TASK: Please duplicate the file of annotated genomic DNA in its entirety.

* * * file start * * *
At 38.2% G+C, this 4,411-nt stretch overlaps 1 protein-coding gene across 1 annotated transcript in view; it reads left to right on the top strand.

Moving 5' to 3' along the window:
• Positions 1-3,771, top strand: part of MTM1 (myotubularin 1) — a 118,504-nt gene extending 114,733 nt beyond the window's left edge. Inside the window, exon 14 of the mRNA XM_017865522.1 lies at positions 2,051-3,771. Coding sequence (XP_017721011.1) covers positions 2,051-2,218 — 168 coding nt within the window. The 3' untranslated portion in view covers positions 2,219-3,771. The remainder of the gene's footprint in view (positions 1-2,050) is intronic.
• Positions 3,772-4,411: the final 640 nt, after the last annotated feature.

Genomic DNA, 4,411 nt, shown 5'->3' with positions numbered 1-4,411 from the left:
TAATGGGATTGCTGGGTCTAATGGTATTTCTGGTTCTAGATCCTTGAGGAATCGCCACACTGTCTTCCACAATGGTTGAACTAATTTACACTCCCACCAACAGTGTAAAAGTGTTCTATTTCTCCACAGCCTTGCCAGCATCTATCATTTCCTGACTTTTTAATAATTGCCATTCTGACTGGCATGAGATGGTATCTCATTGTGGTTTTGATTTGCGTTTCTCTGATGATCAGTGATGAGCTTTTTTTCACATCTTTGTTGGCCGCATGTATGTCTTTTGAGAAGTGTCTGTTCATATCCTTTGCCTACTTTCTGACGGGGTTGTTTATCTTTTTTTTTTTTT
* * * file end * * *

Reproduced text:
At 38.2% G+C, this 4,411-nt stretch overlaps 1 protein-coding gene across 1 annotated transcript in view; it reads left to right on the top strand.

Moving 5' to 3' along the window:
• Positions 1-3,771, top strand: part of MTM1 (myotubularin 1) — a 118,504-nt gene extending 114,733 nt beyond the window's left edge. Inside the window, exon 14 of the mRNA XM_017865522.1 lies at positions 2,051-3,771. Coding sequence (XP_017721011.1) covers positions 2,051-2,218 — 168 coding nt within the window. The 3' untranslated portion in view covers positions 2,219-3,771. The remainder of the gene's footprint in view (positions 1-2,050) is intronic.
• Positions 3,772-4,411: the final 640 nt, after the last annotated feature.

Genomic DNA, 4,411 nt, shown 5'->3' with positions numbered 1-4,411 from the left:
TAATGGGATTGCTGGGTCTAATGGTATTTCTGGTTCTAGATCCTTGAGGAATCGCCACACTGTCTTCCACAATGGTTGAACTAATTTACACTCCCACCAACAGTGTAAAAGTGTTCTATTTCTCCACAGCCTTGCCAGCATCTATCATTTCCTGACTTTTTAATAATTGCCATTCTGACTGGCATGAGATGGTATCTCATTGTGGTTTTGATTTGCGTTTCTCTGATGATCAGTGATGAGCTTTTTTTCACATCTTTGTTGGCCGCATGTATGTCTTTTGAGAAGTGTCTGTTCATATCCTTTGCCTACTTTCTGACGGGGTTGTTTATCTTTTTTTTTTTTT